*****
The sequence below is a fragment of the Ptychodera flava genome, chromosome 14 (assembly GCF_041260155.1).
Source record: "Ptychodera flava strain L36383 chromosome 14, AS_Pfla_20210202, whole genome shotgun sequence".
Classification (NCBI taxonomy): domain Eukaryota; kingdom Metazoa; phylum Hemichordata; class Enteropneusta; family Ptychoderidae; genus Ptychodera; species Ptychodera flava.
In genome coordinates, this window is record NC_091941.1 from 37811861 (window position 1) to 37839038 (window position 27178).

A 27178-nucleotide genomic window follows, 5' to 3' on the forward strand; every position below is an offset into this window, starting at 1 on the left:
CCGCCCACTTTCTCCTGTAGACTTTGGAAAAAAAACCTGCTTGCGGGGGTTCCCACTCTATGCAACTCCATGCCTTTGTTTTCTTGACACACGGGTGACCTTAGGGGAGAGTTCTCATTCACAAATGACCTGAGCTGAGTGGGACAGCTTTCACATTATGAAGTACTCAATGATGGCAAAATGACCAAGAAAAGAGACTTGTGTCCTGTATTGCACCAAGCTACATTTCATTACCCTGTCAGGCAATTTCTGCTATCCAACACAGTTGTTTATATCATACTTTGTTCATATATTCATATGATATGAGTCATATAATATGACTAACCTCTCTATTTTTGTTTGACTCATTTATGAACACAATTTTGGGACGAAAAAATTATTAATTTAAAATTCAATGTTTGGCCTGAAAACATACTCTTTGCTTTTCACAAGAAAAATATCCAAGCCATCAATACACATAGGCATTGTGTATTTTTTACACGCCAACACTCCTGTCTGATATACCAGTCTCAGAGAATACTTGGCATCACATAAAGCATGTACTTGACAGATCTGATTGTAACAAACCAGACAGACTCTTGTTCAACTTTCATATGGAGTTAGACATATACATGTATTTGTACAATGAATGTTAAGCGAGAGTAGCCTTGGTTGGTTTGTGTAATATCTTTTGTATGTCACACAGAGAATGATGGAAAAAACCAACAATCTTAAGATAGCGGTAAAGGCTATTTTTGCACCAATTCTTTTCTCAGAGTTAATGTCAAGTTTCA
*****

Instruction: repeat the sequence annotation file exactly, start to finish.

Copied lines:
The sequence below is a fragment of the Ptychodera flava genome, chromosome 14 (assembly GCF_041260155.1).
Source record: "Ptychodera flava strain L36383 chromosome 14, AS_Pfla_20210202, whole genome shotgun sequence".
Classification (NCBI taxonomy): domain Eukaryota; kingdom Metazoa; phylum Hemichordata; class Enteropneusta; family Ptychoderidae; genus Ptychodera; species Ptychodera flava.
In genome coordinates, this window is record NC_091941.1 from 37811861 (window position 1) to 37839038 (window position 27178).

A 27178-nucleotide genomic window follows, 5' to 3' on the forward strand; every position below is an offset into this window, starting at 1 on the left:
CCGCCCACTTTCTCCTGTAGACTTTGGAAAAAAAACCTGCTTGCGGGGGTTCCCACTCTATGCAACTCCATGCCTTTGTTTTCTTGACACACGGGTGACCTTAGGGGAGAGTTCTCATTCACAAATGACCTGAGCTGAGTGGGACAGCTTTCACATTATGAAGTACTCAATGATGGCAAAATGACCAAGAAAAGAGACTTGTGTCCTGTATTGCACCAAGCTACATTTCATTACCCTGTCAGGCAATTTCTGCTATCCAACACAGTTGTTTATATCATACTTTGTTCATATATTCATATGATATGAGTCATATAATATGACTAACCTCTCTATTTTTGTTTGACTCATTTATGAACACAATTTTGGGACGAAAAAATTATTAATTTAAAATTCAATGTTTGGCCTGAAAACATACTCTTTGCTTTTCACAAGAAAAATATCCAAGCCATCAATACACATAGGCATTGTGTATTTTTTACACGCCAACACTCCTGTCTGATATACCAGTCTCAGAGAATACTTGGCATCACATAAAGCATGTACTTGACAGATCTGATTGTAACAAACCAGACAGACTCTTGTTCAACTTTCATATGGAGTTAGACATATACATGTATTTGTACAATGAATGTTAAGCGAGAGTAGCCTTGGTTGGTTTGTGTAATATCTTTTGTATGTCACACAGAGAATGATGGAAAAAACCAACAATCTTAAGATAGCGGTAAAGGCTATTTTTGCACCAATTCTTTTCTCAGAGTTAATGTCAAGTTTCA